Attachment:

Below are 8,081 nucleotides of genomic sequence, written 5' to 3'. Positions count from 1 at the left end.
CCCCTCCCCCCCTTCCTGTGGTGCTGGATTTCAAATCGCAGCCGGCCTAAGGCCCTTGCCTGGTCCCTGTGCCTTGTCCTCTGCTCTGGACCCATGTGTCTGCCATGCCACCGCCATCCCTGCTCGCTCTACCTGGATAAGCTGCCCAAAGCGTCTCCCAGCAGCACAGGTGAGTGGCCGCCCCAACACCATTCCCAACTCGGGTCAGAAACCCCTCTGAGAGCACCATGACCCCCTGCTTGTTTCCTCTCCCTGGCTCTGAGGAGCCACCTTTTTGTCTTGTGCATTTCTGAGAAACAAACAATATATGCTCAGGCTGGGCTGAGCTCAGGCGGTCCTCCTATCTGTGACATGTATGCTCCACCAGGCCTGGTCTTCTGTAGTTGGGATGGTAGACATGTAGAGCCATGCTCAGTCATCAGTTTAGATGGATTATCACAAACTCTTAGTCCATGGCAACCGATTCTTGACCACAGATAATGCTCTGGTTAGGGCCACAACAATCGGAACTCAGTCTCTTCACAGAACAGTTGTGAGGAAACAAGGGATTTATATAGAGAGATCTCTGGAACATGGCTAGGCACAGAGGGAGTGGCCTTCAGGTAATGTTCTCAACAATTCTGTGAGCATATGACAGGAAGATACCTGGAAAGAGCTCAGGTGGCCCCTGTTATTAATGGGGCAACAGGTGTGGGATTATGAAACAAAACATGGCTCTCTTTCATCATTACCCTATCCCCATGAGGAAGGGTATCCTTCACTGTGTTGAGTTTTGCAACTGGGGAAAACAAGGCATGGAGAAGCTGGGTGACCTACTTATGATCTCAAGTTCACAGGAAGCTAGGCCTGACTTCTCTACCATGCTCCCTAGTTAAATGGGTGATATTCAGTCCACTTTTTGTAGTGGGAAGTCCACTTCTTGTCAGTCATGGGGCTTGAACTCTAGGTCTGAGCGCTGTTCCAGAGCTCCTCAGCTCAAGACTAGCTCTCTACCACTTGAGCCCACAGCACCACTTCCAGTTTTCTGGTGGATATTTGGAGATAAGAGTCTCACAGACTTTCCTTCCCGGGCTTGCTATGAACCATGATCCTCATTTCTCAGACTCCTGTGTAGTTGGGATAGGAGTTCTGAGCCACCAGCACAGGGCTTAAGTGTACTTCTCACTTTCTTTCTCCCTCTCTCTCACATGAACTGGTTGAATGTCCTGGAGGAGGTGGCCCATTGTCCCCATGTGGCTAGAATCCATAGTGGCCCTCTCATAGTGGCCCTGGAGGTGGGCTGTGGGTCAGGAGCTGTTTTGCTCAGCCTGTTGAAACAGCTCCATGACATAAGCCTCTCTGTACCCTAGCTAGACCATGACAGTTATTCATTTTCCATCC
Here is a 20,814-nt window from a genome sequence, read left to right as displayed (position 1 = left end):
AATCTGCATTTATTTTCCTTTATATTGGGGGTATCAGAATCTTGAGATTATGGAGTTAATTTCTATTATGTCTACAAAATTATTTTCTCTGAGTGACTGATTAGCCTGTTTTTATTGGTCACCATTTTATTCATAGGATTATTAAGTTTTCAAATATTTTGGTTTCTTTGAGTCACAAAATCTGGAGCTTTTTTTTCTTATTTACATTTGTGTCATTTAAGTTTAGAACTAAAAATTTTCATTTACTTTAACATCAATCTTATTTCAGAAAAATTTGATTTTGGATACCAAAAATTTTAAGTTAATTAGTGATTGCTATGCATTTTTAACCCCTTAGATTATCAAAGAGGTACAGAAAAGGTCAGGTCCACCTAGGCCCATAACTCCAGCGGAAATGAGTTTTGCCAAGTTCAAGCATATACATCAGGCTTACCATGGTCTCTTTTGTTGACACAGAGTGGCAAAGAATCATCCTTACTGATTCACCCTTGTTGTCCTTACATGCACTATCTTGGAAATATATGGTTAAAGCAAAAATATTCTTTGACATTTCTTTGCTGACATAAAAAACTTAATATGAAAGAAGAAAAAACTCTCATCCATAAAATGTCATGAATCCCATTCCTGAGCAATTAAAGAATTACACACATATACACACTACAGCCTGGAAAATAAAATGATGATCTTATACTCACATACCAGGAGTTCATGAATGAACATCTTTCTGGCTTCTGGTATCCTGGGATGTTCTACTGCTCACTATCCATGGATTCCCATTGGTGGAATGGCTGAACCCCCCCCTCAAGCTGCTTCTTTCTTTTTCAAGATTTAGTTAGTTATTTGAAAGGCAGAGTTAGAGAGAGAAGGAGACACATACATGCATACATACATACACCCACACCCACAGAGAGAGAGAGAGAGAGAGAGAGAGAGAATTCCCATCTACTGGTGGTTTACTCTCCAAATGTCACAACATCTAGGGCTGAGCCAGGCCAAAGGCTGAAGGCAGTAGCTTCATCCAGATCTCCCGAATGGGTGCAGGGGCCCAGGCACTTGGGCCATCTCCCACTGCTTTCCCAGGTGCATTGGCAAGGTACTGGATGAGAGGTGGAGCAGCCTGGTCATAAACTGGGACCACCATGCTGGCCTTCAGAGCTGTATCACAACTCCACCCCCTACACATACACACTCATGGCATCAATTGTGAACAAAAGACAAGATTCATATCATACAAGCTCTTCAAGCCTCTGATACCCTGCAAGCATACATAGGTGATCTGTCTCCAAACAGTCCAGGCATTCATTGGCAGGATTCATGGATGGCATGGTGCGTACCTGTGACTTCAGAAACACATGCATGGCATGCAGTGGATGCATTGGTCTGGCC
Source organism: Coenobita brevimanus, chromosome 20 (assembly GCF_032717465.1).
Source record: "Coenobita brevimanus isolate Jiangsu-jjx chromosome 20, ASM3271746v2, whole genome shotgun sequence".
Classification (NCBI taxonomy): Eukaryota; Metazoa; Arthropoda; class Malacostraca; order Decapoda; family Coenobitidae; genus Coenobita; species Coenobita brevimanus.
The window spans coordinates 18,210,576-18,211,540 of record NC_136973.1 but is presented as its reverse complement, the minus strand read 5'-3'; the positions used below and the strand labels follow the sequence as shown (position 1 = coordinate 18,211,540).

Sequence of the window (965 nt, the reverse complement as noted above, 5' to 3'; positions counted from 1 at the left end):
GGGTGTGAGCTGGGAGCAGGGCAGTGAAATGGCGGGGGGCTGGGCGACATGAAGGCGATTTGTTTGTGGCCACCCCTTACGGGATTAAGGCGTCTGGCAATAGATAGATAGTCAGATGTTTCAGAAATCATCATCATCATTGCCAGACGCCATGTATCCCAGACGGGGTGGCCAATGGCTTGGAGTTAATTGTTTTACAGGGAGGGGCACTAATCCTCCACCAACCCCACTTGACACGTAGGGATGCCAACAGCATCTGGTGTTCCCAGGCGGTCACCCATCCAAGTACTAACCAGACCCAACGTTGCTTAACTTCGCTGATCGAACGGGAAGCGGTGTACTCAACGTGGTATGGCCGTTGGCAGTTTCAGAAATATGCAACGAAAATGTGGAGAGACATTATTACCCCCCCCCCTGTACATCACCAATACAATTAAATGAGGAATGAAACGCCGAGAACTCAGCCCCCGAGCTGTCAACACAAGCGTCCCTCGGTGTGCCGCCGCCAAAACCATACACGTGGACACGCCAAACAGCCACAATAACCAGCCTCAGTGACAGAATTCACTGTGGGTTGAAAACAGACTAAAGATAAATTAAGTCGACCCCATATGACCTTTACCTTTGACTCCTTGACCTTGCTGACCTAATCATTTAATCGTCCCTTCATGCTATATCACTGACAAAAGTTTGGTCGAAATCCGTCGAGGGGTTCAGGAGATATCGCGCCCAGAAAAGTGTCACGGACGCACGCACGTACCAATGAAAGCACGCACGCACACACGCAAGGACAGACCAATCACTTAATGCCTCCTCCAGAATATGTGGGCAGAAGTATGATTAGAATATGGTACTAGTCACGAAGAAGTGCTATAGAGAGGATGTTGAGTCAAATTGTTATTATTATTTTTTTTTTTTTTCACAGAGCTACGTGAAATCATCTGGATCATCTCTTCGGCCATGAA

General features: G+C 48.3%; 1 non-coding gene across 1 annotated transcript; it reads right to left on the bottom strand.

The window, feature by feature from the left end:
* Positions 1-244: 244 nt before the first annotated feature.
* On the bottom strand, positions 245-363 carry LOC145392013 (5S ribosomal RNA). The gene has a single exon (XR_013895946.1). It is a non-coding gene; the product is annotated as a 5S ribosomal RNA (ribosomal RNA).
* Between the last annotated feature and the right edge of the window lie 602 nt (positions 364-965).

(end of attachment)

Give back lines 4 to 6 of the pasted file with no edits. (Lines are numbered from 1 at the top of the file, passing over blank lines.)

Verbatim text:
AATCTGCATTTATTTTCCTTTATATTGGGGGTATCAGAATCTTGAGATTATGGAGTTAATTTCTATTATGTCTACAAAATTATTTTCTCTGAGTGACTGATTAGCCTGTTTTTATTGGTCACCATTTTATTCATAGGATTATTAAGTTTTCAAATATTTTGGTTTCTTTGAGTCACAAAATCTGGAGCTTTTTTTTCTTATTTACATTTGTGTCATTTAAGTTTAGAACTAAAAATTTTCATTTACTTTAACATCAATCTTATTTCAGAAAAATTTGATTTTGGATACCAAAAATTTTAAGTTAATTAGTGATTGCTATGCATTTTTAACCCCTTAGATTATCAAAGAGGTACAGAAAAGGTCAGGTCCACCTAGGCCCATAACTCCAGCGGAAATGAGTTTTGCCAAGTTCAAGCATATACATCAGGCTTACCATGGTCTCTTTTGTTGACACAGAGTGGCAAAGAATCATCCTTACTGATTCACCCTTGTTGTCCTTACATGCACTATCTTGGAAATATATGGTTAAAGCAAAAATATTCTTTGACATTTCTTTGCTGACATAAAAAACTTAATATGAAAGAAGAAAAAACTCTCATCCATAAAATGTCATGAATCCCATTCCTGAGCAATTAAAGAATTACACACATATACACACTACAGCCTGGAAAATAAAATGATGATCTTATACTCACATACCAGGAGTTCATGAATGAACATCTTTCTGGCTTCTGGTATCCTGGGATGTTCTACTGCTCACTATCCATGGATTCCCATTGGTGGAATGGCTGAACCCCCCCCTCAAGCTGCTTCTTTCTTTTTCAAGATTTAGTTAGTTATTTGAAAGGCAGAGTTAGAGAGAGAAGGAGACACATACATGCATACATACATACACCCACACCCACAGAGAGAGAGAGAGAGAGAGAGAGAGAGAATTCCCATCTACTGGTGGTTTACTCTCCAAATGTCACAACATCTAGGGCTGAGCCAGGCCAAAGGCTGAAGGCAGTAGCTTCATCCAGATCTCCCGAATGGGTGCAGGGGCCCAGGCACTTGGGCCATCTCCCACTGCTTTCCCAGGTGCATTGGCAAGGTACTGGATGAGAGGTGGAGCAGCCTGGTCATAAACTGGGACCACCATGCTGGCCTTCAGAGCTGTATCACAACTCCACCCCCTACACATACACACTCATGGCATCAATTGTGAACAAAAGACAAGATTCATATCATACAAGCTCTTCAAGCCTCTGATACCCTGCAAGCATACATAGGTGATCTGTCTCCAAACAGTCCAGGCATTCATTGGCAGGATTCATGGATGGCATGGTGCGTACCTGTGACTTCAGAAACACATGCATGGCATGCAGTGGATGCATTGGTCTGGCC
Source organism: Coenobita brevimanus, chromosome 20 (assembly GCF_032717465.1).
Source record: "Coenobita brevimanus isolate Jiangsu-jjx chromosome 20, ASM3271746v2, whole genome shotgun sequence".